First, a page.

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17.478 Great Power Military Intervention (MIT) 17.478 Great Power Military Intervention (MIT)

Description

This course examines systematically, and comparatively, great and middle power military interventions, and candidate military interventions, into civil wars from the 1990s to the present. These civil wars did not easily fit into the traditional category of vital interest. These interventions may therefore tell us something about broad trends in international politics including the nature of unipolarity, the erosion of sovereignty, the security implications of globalization, and the nature of modern western military power. This course examines systematically, and comparatively, great and middle power military interventions, and candidate military interventions, into civil wars from the 1990s to the present. These civil wars did not easily fit into the traditional category of vital interest. These interventions may therefore tell us something about broad trends in international politics including the nature of unipolarity, the erosion of sovereignty, the security implications of globalization, and the nature of modern western military power.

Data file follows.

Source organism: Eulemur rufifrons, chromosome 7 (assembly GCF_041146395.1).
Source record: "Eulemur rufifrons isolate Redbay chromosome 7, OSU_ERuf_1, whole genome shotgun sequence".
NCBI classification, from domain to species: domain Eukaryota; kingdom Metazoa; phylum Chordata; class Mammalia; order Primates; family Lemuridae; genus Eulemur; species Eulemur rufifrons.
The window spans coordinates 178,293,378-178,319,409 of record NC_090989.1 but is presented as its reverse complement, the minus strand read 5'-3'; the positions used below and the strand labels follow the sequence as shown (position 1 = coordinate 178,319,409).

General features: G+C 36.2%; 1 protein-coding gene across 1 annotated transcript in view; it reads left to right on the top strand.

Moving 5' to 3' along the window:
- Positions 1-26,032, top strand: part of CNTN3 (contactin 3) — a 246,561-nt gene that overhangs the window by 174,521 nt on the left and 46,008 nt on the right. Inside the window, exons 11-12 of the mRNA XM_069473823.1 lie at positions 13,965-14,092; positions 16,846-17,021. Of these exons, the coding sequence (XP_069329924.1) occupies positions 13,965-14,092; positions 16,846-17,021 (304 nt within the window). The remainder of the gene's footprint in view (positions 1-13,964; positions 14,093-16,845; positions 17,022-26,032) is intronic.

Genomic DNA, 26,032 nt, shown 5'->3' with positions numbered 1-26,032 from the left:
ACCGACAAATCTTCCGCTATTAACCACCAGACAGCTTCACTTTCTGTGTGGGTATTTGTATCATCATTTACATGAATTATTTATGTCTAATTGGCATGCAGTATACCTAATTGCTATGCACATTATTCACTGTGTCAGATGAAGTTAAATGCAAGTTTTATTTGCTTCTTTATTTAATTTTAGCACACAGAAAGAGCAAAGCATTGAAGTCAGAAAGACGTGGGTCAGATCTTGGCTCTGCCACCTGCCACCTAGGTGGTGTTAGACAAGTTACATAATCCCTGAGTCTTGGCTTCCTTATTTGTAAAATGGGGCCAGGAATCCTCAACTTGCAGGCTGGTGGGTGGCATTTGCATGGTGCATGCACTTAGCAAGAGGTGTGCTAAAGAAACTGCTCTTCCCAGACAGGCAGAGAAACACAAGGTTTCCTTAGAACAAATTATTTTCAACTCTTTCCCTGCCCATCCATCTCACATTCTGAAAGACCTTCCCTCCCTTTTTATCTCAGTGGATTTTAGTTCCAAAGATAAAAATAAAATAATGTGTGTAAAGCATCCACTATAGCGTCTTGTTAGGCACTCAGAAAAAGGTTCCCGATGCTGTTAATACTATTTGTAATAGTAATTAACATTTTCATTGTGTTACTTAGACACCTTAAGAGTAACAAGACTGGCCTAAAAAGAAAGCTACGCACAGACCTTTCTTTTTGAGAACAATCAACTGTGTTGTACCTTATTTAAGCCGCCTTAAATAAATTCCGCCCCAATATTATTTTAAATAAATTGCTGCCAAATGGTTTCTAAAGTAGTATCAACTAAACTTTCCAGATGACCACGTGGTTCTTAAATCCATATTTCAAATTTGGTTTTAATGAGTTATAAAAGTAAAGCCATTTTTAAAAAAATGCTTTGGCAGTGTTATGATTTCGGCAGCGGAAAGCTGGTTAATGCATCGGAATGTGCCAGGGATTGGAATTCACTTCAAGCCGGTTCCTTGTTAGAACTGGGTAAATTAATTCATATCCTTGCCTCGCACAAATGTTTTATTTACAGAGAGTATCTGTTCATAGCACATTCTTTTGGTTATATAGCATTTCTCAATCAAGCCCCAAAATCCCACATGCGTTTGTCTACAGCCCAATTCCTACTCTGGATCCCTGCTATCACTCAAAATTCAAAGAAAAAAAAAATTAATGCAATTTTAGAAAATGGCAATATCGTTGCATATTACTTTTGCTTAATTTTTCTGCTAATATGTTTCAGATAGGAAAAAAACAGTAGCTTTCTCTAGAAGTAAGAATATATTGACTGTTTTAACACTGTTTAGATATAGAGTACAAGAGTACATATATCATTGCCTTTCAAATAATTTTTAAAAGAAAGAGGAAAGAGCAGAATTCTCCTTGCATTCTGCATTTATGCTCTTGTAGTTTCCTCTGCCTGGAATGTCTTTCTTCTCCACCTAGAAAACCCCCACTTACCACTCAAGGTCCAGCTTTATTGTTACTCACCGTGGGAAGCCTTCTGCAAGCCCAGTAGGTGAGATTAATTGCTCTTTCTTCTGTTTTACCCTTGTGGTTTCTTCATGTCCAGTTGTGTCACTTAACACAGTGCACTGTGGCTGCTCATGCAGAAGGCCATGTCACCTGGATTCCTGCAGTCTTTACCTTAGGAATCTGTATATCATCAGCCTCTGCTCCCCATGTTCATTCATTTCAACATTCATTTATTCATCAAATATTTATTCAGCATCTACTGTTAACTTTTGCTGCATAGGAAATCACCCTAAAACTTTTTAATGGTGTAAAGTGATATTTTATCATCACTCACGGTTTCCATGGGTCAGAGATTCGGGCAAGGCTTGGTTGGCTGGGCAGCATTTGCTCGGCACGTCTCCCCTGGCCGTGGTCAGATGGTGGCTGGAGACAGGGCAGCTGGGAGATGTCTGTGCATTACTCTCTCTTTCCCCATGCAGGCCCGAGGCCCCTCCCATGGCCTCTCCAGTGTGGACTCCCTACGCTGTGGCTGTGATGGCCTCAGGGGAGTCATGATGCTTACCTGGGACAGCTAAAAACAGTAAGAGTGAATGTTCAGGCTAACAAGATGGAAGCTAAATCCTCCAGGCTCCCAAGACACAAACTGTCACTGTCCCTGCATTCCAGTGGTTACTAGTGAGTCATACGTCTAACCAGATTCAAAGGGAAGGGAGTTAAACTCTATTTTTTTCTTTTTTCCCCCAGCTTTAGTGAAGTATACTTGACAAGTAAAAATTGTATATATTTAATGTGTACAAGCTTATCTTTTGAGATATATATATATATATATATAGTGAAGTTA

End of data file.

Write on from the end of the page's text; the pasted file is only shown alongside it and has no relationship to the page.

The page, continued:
Subjects